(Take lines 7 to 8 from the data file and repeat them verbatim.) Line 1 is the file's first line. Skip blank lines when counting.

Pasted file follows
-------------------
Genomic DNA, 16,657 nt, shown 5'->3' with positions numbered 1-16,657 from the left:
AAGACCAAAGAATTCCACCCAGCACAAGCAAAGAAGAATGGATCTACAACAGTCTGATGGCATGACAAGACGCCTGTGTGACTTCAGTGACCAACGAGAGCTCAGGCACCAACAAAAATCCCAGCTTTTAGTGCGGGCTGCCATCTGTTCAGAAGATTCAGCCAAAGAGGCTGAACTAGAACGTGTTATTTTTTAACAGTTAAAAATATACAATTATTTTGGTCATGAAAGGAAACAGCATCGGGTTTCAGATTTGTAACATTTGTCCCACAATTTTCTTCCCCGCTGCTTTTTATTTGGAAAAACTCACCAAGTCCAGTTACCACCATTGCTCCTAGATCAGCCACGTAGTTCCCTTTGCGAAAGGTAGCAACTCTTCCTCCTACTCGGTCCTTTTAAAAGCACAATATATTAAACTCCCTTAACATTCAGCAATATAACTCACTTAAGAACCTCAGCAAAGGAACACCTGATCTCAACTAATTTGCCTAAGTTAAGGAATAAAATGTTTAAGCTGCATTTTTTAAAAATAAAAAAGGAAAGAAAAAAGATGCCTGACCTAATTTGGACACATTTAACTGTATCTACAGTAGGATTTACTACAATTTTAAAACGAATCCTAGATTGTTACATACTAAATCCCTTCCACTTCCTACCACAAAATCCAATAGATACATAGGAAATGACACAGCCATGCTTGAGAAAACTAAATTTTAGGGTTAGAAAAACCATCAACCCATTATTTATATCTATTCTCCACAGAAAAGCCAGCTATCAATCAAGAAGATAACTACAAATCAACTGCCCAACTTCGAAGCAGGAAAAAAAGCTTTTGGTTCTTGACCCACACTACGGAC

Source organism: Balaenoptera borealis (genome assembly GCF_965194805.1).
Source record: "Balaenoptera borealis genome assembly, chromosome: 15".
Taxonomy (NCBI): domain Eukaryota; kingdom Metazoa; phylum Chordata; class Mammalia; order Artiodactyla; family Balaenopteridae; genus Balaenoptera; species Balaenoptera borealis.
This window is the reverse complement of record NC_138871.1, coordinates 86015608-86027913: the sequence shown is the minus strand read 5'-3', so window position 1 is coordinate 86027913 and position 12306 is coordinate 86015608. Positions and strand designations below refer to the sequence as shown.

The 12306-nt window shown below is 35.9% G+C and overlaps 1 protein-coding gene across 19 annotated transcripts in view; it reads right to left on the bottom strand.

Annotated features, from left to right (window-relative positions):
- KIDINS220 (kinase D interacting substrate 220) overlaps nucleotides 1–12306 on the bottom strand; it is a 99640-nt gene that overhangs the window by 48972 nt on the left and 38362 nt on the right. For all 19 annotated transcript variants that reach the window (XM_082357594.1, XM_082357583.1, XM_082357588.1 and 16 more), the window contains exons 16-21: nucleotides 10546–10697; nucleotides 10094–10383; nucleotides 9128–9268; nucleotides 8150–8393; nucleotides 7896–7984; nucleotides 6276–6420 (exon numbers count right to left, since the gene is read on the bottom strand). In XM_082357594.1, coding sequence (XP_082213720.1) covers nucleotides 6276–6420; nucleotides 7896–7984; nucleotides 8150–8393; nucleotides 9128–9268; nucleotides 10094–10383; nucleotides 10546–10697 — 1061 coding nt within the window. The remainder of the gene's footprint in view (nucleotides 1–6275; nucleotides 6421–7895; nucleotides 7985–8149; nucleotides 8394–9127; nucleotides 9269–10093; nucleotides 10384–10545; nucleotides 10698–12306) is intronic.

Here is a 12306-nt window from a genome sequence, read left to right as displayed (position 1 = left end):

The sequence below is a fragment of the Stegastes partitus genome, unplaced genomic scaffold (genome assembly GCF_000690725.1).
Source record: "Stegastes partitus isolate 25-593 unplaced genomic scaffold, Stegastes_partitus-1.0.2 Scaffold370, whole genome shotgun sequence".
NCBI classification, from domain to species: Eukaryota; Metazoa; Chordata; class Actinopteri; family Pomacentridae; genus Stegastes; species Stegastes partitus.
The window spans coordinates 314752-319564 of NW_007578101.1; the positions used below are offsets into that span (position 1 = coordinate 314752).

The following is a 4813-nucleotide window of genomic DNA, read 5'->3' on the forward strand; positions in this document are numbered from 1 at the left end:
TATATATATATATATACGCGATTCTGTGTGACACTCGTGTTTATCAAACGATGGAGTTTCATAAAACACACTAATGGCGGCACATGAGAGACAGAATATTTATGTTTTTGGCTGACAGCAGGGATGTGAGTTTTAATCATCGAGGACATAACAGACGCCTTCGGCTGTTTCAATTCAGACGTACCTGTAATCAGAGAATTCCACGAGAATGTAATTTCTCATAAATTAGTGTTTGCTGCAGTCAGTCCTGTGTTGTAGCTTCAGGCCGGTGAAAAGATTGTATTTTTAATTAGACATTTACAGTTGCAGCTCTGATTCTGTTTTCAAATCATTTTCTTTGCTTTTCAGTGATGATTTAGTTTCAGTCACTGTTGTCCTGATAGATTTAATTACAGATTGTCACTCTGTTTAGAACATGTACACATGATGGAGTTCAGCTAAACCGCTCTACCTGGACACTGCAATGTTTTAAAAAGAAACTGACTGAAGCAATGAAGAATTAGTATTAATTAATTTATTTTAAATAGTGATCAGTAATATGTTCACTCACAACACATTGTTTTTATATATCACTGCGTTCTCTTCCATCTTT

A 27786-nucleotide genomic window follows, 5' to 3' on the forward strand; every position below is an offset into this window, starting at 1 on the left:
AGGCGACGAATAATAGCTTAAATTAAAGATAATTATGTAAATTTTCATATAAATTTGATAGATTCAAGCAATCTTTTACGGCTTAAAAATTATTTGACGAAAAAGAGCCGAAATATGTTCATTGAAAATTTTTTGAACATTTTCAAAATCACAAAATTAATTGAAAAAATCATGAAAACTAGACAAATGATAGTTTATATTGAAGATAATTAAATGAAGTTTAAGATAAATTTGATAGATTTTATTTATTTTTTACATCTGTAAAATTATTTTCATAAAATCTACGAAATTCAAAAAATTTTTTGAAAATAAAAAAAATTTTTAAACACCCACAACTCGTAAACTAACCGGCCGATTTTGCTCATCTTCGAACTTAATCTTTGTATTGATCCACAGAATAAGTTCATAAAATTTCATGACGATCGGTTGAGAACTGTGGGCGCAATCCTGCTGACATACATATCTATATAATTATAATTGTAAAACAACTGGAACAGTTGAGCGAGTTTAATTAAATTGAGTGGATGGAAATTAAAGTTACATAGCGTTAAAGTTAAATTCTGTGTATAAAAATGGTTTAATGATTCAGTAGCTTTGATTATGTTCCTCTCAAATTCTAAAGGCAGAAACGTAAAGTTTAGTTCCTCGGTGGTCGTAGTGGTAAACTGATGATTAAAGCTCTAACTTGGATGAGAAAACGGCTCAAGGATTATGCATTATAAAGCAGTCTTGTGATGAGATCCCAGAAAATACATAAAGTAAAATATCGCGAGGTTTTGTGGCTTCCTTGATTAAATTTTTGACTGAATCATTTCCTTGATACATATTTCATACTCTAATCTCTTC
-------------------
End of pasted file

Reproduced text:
The 12306-nt window shown below is 35.9% G+C and overlaps 1 protein-coding gene across 19 annotated transcripts in view; it reads right to left on the bottom strand.

Annotated features, from left to right (window-relative positions):